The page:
This event is a part of the "Best Practices for HPC Software Developers" webinar series, produced by the IDEAS Productivity Project. The HPC Best Practices webinars address issues faced by developers of computational science and engineering (CSE) software on high-performance computers (HPC) and occur approximately monthly.
|Wrong Way: Lessons Learned and Possibilities for Using the "Wrong" Programming Approach on Leadership Computing Facility Systems
|Date and Time
|2022-02-16 01:00 pm EST (rescheduled from January due to illness)
|Philip Roth (Oak Ridge National Laboratory)
|Registration, Information, and Archives
Webinars are free and open to the public, but advance registration is required through the Event website. Archives (recording, slides, Q&A) will be posted at the same link soon after the event.
Large scale computing systems such as those deployed and being deployed at U.S. Department of Energy computing facilities rely greatly on compute accelerators (currently graphics processing units, GPUs) for their performance potential. Each of these systems has a small number of natural approaches for representing the code that runs on these accelerators. For instance, for the Oak Ridge Leadership Computing Facility’s Frontier system, the natural approaches include the Heterogeneous-Compute Interface for Portability (HIP) and OpenMP with target offload. But it is often interesting, and sometimes even useful, to consider the impact of using a “wrong” programming approach for a given system. In this webinar, the speaker will present a few of these “wrong” programming approaches for current and near-term future systems, including a discussion of the specific software packages that enable the approach, and lessons learned in cases where the approach has been attempted.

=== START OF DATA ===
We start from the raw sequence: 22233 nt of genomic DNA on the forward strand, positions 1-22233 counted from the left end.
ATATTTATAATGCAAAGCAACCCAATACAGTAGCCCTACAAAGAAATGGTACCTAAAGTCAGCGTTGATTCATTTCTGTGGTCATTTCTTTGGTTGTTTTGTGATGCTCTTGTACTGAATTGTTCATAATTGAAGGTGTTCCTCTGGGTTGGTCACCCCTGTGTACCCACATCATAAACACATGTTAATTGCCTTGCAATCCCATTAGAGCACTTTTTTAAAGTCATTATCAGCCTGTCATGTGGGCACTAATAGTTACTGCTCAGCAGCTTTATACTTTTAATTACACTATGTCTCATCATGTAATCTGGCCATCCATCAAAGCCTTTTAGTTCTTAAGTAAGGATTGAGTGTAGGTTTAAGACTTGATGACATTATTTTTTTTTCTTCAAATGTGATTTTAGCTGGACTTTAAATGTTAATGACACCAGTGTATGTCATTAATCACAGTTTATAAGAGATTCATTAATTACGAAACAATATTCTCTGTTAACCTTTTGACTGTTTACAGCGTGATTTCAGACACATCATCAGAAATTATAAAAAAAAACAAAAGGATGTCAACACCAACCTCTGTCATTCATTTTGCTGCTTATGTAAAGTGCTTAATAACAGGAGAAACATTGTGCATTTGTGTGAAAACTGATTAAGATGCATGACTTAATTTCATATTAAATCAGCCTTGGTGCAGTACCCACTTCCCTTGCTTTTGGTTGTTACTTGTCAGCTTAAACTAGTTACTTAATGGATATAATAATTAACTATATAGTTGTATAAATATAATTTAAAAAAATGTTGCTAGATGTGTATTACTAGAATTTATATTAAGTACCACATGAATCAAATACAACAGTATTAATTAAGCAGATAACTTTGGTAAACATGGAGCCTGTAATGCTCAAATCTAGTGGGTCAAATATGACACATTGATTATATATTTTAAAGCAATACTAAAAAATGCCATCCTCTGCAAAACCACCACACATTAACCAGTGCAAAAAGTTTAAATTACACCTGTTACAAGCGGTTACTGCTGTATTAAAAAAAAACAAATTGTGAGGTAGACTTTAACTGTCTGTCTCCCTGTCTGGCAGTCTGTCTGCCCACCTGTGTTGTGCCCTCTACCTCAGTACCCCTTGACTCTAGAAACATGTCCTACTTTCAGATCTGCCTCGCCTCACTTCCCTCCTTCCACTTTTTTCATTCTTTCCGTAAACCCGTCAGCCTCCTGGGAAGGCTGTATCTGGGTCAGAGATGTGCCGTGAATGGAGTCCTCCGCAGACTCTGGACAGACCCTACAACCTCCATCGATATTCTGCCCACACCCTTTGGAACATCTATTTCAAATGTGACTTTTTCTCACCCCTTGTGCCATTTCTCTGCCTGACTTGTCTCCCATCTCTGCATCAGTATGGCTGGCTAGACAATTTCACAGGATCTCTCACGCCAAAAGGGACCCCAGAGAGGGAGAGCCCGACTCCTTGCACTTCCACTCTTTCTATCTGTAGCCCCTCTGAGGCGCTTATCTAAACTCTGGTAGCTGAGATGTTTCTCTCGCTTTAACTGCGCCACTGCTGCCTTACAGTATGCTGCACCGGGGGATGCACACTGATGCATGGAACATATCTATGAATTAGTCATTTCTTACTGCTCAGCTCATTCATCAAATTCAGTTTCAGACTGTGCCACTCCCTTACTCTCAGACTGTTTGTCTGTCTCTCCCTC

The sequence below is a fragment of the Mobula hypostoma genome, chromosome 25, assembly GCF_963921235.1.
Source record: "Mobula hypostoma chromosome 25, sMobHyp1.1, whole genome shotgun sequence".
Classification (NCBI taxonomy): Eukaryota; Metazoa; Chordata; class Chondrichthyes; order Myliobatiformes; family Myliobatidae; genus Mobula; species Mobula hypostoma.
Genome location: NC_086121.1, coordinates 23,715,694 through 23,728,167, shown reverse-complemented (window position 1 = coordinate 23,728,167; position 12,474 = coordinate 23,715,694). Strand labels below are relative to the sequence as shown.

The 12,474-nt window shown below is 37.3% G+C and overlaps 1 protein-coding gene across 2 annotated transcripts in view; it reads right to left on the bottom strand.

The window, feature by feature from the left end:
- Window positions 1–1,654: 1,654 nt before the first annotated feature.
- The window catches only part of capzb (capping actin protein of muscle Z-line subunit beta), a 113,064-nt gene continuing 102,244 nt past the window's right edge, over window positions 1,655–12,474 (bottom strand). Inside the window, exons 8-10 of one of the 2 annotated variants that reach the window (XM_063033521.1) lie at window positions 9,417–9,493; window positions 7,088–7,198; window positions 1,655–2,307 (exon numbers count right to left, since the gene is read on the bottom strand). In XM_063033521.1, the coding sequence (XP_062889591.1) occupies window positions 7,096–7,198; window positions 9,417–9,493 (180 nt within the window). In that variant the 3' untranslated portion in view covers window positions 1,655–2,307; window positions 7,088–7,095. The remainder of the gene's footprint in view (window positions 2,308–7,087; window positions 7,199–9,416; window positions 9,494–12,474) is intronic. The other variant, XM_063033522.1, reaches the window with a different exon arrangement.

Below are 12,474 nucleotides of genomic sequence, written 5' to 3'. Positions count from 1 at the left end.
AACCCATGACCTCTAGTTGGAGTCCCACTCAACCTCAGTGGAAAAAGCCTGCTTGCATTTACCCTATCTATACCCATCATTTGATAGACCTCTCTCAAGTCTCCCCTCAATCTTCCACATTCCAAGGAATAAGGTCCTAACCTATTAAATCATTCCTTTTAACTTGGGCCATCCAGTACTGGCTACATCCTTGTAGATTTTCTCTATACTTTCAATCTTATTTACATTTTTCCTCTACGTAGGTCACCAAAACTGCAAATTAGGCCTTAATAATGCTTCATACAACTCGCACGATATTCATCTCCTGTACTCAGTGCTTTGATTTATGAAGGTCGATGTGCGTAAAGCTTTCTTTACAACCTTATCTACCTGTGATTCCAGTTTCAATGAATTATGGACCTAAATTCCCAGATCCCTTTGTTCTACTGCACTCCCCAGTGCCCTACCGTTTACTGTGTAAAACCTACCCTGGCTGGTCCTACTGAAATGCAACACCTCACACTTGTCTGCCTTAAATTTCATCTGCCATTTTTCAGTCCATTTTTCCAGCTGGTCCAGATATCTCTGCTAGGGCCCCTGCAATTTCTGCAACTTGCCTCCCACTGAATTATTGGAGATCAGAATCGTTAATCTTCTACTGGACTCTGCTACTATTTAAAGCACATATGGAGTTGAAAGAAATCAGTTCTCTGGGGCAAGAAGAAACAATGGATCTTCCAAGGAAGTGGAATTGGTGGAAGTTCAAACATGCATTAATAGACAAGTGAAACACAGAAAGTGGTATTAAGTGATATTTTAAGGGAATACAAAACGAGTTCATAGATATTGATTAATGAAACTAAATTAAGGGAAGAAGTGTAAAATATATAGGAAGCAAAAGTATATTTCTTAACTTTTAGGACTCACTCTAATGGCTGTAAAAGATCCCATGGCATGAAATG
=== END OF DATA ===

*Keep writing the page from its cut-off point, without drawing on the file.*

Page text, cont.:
Philip C. Roth leads the Algorithms and Performance Analysis group within the National Center for Computational Sciences (NCCS) at Oak Ridge National Laboratory (ORNL). He joined ORNL in 2004 as a member of the Future Technologies group in ORNL’s Computer Science and Mathematics Division, and moved to the NCCS in late 2018. His research interests include scalable techniques for performance optimization and software characterization, programming models targeting compute accelerators, and emerging technology. He earned his Ph.D. in Computer Science from the University of Wisconsin-Madison in 2005.